From the Wall Street Journal:
Infertility, defined as the inability to conceive after one year of unprotected sex, affects one in six couples of childbearing age in the U.S. In 40% of cases, the problem is with the man; in 40% it’s with the woman, and in 20%, something is amiss with both, say Zev Rosenwaks and Marc Goldstein, fertility experts at New York Presbyterian/Weill Cornell Medical College and co-authors of the 2010 book, “A Baby at Last!”
Probability is often confusing, but after running the numbers, I’m fairly certain this math is wrong. If we assume that infertility affects one in six couples, then 5/6 pairings are fertile. Assuming that people choose who they try to have children with independent of fertility, at least initially, and assuming the infertility can be equally due to either the man or the woman, the results follow quite clearly: only about 5% of cases of infertility are due to both members of the couple being infertile, while the other 95% of the time it’s either due to the man or woman only.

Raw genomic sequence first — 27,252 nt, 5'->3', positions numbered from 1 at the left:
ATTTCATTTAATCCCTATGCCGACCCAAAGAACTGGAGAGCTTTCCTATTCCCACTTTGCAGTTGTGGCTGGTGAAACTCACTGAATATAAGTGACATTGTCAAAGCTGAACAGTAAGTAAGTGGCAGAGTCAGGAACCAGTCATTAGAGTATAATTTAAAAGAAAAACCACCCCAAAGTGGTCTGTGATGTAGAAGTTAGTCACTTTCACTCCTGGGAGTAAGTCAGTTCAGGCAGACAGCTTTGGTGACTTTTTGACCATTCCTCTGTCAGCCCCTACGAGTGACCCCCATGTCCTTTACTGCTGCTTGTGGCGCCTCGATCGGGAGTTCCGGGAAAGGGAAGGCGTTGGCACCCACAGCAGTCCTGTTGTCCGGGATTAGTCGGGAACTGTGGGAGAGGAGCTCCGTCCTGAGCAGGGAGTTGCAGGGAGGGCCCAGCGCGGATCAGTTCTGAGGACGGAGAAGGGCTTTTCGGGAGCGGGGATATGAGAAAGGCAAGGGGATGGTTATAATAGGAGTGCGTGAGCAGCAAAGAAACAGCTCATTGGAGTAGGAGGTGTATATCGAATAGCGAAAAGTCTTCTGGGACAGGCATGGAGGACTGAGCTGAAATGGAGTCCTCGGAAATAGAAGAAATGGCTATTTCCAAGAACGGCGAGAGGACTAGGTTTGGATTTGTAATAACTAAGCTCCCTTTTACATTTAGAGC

Anyone know how the WSJ numbers were calculated?
How my calculations were done: if 5/6 pairings are fertile, this means that the square root of 5/6, or about 91%, of the population is fertile. Of those pairings then that result in infertility (that remaining 1/6), the ones that are due to both the man and woman being infertile are only (1-0.91)^2/(1/6), or about 5%.